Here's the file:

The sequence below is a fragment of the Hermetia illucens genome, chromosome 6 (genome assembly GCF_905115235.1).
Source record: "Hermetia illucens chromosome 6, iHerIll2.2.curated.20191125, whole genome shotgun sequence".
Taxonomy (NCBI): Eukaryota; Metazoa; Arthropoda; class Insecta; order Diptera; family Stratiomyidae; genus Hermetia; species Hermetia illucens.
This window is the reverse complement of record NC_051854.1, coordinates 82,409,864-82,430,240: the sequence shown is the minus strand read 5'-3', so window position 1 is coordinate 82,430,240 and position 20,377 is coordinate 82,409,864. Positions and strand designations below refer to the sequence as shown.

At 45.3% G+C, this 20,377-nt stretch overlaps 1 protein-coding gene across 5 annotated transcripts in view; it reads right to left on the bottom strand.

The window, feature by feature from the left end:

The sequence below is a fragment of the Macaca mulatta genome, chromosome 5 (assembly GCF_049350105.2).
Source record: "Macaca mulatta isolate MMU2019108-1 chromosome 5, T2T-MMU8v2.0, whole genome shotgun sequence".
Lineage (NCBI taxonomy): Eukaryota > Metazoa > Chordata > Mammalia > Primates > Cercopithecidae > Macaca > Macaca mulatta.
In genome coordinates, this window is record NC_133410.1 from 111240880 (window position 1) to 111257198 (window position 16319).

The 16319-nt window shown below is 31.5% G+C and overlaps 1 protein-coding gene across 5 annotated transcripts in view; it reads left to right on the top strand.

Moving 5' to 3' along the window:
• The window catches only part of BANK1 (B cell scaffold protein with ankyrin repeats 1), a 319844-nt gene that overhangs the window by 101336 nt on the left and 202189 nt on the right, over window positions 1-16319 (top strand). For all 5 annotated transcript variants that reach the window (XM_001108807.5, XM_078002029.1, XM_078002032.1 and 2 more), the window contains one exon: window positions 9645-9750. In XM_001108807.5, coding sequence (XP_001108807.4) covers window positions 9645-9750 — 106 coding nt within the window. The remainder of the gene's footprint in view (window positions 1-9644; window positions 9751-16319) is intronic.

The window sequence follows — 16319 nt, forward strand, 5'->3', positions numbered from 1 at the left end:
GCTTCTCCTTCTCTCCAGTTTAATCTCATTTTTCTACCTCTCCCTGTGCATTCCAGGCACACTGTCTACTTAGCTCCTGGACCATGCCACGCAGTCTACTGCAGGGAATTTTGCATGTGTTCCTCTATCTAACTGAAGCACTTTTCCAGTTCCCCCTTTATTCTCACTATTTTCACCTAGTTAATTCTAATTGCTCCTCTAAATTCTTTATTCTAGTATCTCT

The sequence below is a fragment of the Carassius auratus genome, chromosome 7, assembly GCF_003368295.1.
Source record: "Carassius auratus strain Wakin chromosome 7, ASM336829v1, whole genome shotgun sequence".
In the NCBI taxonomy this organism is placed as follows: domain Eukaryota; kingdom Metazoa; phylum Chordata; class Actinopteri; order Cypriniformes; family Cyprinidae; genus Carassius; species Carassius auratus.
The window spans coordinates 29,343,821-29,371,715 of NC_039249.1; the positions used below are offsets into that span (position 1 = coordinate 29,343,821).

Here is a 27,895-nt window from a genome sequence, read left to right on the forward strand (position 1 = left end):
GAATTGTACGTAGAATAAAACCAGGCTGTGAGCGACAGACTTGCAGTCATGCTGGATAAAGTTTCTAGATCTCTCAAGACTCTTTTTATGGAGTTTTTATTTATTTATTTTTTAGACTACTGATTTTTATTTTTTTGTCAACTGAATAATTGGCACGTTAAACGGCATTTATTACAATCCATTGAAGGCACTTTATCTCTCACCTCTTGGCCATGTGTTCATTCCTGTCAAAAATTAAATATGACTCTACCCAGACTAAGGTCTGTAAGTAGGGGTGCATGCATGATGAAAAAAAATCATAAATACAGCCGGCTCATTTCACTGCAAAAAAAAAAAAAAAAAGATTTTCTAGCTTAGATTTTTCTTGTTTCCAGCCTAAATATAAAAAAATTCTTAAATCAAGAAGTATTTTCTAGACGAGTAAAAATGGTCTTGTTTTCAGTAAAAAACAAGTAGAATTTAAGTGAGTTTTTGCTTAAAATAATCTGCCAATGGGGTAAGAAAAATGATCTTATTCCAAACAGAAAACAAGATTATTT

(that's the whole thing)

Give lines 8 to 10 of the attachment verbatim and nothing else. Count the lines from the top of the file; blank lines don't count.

Source record: "Macaca mulatta isolate MMU2019108-1 chromosome 5, T2T-MMU8v2.0, whole genome shotgun sequence".
Lineage (NCBI taxonomy): Eukaryota > Metazoa > Chordata > Mammalia > Primates > Cercopithecidae > Macaca > Macaca mulatta.
In genome coordinates, this window is record NC_133410.1 from 111240880 (window position 1) to 111257198 (window position 16319).